You can also have negative index numbers. For instance, if I was given something like:

_{}

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we would say that the index is “negative five”. So
what do we do in this situation? Well, you can change the negative index to a positive
index if you *invert* the number. So for this case:

_{}

I have inverted the 5 – which means writing down
“one on five” as a fraction, and also changed the *sign* of the index from
negative to positive – from ‘–2’ to ‘+2’. You could, if you want, re-write it
a little bit more by working out what the square of five is:

_{}

### Powers raised to another power

The title of this section may sound a bit confusing, but once you see an example of what I’m talking about it’s pretty clear. Say I have the following expression:

_{}

So we have the number ‘4’. To the right and above
it is a ‘2’ – so that part simply says, “four raised to the power two.” *However*,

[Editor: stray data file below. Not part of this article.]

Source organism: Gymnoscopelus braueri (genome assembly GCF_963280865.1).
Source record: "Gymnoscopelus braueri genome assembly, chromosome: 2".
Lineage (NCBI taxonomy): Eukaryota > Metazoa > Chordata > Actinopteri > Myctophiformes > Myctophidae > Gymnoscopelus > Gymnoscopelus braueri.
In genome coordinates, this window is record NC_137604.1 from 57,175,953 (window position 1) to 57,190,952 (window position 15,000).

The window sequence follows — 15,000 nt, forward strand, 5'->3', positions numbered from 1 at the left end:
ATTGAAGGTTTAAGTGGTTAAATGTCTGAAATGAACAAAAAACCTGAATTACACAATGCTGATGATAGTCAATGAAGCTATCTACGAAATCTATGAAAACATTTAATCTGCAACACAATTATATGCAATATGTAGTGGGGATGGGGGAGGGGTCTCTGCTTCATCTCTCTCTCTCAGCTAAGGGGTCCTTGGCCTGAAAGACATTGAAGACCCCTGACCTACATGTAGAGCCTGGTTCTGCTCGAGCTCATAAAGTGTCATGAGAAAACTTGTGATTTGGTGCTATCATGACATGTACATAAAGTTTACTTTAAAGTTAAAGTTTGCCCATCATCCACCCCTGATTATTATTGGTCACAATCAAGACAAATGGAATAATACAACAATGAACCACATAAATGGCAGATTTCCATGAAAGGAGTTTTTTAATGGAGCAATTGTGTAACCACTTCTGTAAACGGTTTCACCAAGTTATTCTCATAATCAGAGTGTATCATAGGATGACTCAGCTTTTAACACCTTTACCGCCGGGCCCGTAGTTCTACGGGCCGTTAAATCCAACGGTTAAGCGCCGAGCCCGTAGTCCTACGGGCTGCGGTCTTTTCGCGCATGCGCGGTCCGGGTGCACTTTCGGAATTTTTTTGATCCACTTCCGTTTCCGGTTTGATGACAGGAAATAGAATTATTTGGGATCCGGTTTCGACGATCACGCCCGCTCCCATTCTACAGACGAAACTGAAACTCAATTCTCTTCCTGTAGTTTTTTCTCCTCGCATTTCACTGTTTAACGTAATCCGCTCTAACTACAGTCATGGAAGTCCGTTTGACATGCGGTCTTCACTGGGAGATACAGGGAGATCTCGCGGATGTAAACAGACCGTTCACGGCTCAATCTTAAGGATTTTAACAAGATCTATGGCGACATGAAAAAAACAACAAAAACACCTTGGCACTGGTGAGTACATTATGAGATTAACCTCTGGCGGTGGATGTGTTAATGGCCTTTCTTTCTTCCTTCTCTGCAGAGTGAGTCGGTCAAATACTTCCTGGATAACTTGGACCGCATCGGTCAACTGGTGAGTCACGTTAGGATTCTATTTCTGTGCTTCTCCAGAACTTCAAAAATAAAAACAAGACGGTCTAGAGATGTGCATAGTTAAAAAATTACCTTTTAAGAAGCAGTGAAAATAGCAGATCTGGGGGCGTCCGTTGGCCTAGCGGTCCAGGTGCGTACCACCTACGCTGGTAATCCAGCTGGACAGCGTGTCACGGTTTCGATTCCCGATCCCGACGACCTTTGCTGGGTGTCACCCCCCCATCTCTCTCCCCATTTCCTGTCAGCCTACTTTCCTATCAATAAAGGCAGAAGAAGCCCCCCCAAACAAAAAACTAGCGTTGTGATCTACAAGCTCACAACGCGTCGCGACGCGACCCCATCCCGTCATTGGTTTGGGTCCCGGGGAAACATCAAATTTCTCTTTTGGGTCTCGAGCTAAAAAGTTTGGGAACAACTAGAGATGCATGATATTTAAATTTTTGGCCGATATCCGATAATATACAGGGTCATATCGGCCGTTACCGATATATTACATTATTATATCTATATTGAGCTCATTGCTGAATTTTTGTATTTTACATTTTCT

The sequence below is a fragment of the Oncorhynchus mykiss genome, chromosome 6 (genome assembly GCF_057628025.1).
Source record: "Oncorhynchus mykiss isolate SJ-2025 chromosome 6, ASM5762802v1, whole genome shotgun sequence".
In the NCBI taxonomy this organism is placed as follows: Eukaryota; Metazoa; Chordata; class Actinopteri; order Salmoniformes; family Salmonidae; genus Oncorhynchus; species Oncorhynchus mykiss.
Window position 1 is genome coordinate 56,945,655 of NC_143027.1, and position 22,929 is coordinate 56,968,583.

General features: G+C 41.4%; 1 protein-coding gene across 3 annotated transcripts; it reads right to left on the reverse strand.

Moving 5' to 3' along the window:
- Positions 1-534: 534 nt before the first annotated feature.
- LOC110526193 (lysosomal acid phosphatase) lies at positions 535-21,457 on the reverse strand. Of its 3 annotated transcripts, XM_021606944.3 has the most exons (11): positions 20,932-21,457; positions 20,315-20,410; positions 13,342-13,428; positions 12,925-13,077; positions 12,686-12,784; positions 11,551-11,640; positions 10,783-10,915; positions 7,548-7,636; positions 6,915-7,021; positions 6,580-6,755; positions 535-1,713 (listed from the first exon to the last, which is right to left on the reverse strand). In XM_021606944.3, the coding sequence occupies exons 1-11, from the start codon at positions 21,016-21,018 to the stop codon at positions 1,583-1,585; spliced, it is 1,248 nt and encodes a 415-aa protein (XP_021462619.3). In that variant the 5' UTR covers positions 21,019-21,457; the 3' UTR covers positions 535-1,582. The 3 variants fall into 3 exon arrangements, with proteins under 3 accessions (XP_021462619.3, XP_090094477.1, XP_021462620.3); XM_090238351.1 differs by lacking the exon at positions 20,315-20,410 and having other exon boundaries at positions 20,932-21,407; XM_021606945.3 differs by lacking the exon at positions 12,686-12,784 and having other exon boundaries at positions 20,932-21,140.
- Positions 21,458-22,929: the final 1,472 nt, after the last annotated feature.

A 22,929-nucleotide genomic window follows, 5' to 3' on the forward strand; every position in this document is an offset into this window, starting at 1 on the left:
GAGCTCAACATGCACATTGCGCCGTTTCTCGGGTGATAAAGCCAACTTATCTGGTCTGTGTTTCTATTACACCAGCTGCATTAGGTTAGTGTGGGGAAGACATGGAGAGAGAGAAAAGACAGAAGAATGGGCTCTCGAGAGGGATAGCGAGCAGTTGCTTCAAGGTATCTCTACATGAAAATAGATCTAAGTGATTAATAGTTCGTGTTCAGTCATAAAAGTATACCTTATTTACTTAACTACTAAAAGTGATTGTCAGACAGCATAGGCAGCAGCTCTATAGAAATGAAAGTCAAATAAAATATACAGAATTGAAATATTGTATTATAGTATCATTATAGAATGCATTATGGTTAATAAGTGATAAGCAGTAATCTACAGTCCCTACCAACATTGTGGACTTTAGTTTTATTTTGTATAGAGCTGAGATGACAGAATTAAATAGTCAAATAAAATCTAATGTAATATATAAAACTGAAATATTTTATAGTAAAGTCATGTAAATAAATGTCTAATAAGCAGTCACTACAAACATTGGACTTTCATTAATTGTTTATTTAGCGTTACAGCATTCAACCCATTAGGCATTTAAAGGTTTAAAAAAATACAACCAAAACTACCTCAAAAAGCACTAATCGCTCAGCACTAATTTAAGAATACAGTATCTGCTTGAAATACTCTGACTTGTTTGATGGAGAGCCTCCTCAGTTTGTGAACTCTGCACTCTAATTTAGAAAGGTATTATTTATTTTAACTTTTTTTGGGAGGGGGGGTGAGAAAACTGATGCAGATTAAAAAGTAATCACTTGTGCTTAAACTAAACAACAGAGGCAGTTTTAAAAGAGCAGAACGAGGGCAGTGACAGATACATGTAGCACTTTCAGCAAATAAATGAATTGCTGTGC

above that ‘2’ there is a ‘3’ – so what does this mean? Well, this means that
the ‘2’ is also itself raised to the power ‘3’.

So we’ve got two parts raised to a power – the ‘4’
is raised to the power ‘2’, and the ‘2’ itself is raised to the power ‘3’.
Since we have more than one thing happening here, we need to know what *order*
to do things in. There’s a simple rule here – with powers you start from the bottom,
and you work your way upwards. So in this case, we start with the ‘4’ raised
to the power ‘2’:

_{}

4 to the power 2 is 4 × 4 which we know equals ‘16’. So we rewrite it as, “sixteen to the power three.” By doing this we have simplified the expression into a more standard form.